Con Edison Restores Gas to 8,200 Customers in Harlem

By Jeff Mays on August 22, 2011 7:21pm 

A couple of blocks of St. Nicholas Avenue were still closed off to traffic Mon., Aug. 15, 2011, after a water-main break three days prior.
A couple of blocks of St. Nicholas Avenue were still closed off to traffic Mon., Aug. 15, 2011, after a water-main break three days prior.
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DNAinfo/Jeff Mays

HARLEM — Gas was restored to 8,214 Harlem customers left without utilities after Aug. 12 gas and water-main breaks, Con Edison said Monday.

But roughly 1,500 customers still did not have gas in their units because repairs must be made to pipes and other equipment, said Con Ed spokeswoman Sarah Banda.

Con Ed also needs to gain access to some apartments to perform testing. Before gas is restored, the utility company must perform integrity tests in every unit to make sure they are safe. Some units need repairs to be performed by landlords.

It remained unclear how long it would take before all affected customers will have gas restored in their units, Banda said.

The gas main broke after a water main at St. Nicholas Avenue and West 152nd Street burst, causing a giant sinkhole at the intersection.

The broken gas main was still in the process of being replaced, and Con Ed was also making repairs to other area mains. So far, 30,000 gallons of water have been pumped from the main.

Motorists and area residents have long complained about problems at the intersection, DNAinfo found. Over the last year, more than a dozen calls were placed to 311 about cave-ins, potholes and failed street repairs.

According to city records, the Department of Transportation asked the Department of Environmental Protection to examine the intersection at least twice.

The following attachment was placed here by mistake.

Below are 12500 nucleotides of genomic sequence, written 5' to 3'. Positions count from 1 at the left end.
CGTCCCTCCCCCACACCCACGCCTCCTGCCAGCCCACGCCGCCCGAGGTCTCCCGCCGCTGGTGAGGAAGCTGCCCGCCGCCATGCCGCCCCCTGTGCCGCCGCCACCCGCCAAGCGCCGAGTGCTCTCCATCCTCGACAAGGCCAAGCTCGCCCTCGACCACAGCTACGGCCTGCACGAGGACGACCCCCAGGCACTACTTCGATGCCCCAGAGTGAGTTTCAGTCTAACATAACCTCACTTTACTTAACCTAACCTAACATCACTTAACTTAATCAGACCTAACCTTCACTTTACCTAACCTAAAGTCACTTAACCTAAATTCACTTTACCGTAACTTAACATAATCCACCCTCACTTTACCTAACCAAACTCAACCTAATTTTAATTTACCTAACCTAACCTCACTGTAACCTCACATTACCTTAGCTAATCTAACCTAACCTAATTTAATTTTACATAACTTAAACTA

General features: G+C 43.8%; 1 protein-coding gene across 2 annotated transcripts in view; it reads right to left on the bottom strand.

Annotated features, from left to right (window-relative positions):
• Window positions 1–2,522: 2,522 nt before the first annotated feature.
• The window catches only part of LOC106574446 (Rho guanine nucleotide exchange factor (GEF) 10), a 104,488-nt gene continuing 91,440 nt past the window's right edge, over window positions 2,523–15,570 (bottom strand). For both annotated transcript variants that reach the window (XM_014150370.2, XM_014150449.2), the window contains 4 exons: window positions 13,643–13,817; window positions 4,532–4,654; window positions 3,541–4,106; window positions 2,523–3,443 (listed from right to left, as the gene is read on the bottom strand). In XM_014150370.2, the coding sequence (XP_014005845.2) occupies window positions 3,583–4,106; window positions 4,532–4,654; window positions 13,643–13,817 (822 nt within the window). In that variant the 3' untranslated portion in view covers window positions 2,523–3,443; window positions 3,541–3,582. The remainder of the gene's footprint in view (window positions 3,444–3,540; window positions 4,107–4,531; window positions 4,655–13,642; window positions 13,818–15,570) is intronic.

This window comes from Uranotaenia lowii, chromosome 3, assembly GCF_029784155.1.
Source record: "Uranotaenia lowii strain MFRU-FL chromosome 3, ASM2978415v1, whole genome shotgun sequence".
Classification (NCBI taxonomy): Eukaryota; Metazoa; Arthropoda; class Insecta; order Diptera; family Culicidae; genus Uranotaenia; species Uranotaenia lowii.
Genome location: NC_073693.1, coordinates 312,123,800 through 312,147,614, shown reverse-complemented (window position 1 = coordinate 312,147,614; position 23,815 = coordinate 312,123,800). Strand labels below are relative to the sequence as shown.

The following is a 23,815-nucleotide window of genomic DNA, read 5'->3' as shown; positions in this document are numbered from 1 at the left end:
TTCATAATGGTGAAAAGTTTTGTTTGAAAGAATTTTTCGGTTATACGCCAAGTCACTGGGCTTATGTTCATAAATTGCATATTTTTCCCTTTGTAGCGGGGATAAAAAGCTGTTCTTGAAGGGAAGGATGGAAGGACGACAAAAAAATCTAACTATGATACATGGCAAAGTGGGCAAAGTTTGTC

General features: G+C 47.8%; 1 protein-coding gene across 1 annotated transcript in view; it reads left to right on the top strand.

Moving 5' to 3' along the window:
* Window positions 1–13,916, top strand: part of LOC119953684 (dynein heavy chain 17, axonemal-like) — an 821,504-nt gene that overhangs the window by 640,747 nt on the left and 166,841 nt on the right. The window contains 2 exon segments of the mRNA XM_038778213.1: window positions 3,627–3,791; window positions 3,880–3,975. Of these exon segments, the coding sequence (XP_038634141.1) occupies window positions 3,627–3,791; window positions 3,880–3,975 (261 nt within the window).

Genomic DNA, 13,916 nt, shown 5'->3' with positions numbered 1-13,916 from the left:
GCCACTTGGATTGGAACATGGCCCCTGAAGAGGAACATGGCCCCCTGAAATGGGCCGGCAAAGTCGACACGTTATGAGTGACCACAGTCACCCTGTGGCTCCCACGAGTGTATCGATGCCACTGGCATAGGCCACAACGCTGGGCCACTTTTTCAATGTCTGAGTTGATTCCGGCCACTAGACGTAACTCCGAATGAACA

DEP acknowledged being called to the location twice. An October 2010 examination of the water and sewer system did not reveal any breaks or leaks, said DEP spokeswoman Mercedes Padilla.

In April 2011, about the time residents said they placed a metal trash can in a hole at the intersection, DOT once again called DEP to the intersection, but "the street was already repaved" and "no water condition was found," Padilla said.

That same month, the DOT determined that the street would be put on the schedule "for either the next or future resurfacing seasons (2-3 years)," according to city records.

Some area businesses have also been affected by the lack of gas. According to the city's Department of Small Business Services, it has reached out to 79 of 84 businesses in the impacted area.

Approximately 28 of the most severely impacted businesses received emergency response services, said Kelly Dougherty, senior policy advisor with SBS.

"An SBS team went door to door to each of these businesses and asked if the gas outage affected their operations," Dougherty said. "If the business was impacted, the team made sure that companies were aware that they may submit a claim to the comptroller’s office and assisted them in filling out that claim form."

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